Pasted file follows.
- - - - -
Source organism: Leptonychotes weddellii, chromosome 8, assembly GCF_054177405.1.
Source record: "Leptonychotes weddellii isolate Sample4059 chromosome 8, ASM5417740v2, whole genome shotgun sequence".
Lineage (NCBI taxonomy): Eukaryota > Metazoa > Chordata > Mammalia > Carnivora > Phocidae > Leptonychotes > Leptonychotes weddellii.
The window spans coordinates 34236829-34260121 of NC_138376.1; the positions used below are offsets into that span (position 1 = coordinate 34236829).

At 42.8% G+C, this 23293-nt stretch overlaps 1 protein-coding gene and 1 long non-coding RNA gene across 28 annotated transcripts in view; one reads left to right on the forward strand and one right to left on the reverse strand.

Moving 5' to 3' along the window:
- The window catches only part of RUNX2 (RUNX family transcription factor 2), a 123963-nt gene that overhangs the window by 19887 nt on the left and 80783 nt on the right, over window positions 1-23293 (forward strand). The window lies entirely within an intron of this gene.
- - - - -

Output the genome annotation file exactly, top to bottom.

Source organism: Leptonychotes weddellii, chromosome 8, assembly GCF_054177405.1.
Source record: "Leptonychotes weddellii isolate Sample4059 chromosome 8, ASM5417740v2, whole genome shotgun sequence".
Lineage (NCBI taxonomy): Eukaryota > Metazoa > Chordata > Mammalia > Carnivora > Phocidae > Leptonychotes > Leptonychotes weddellii.
The window spans coordinates 34236829-34260121 of NC_138376.1; the positions used below are offsets into that span (position 1 = coordinate 34236829).

At 42.8% G+C, this 23293-nt stretch overlaps 1 protein-coding gene and 1 long non-coding RNA gene across 28 annotated transcripts in view; one reads left to right on the forward strand and one right to left on the reverse strand.

Moving 5' to 3' along the window:
- The window catches only part of RUNX2 (RUNX family transcription factor 2), a 123963-nt gene that overhangs the window by 19887 nt on the left and 80783 nt on the right, over window positions 1-23293 (forward strand). The window lies entirely within an intron of this gene.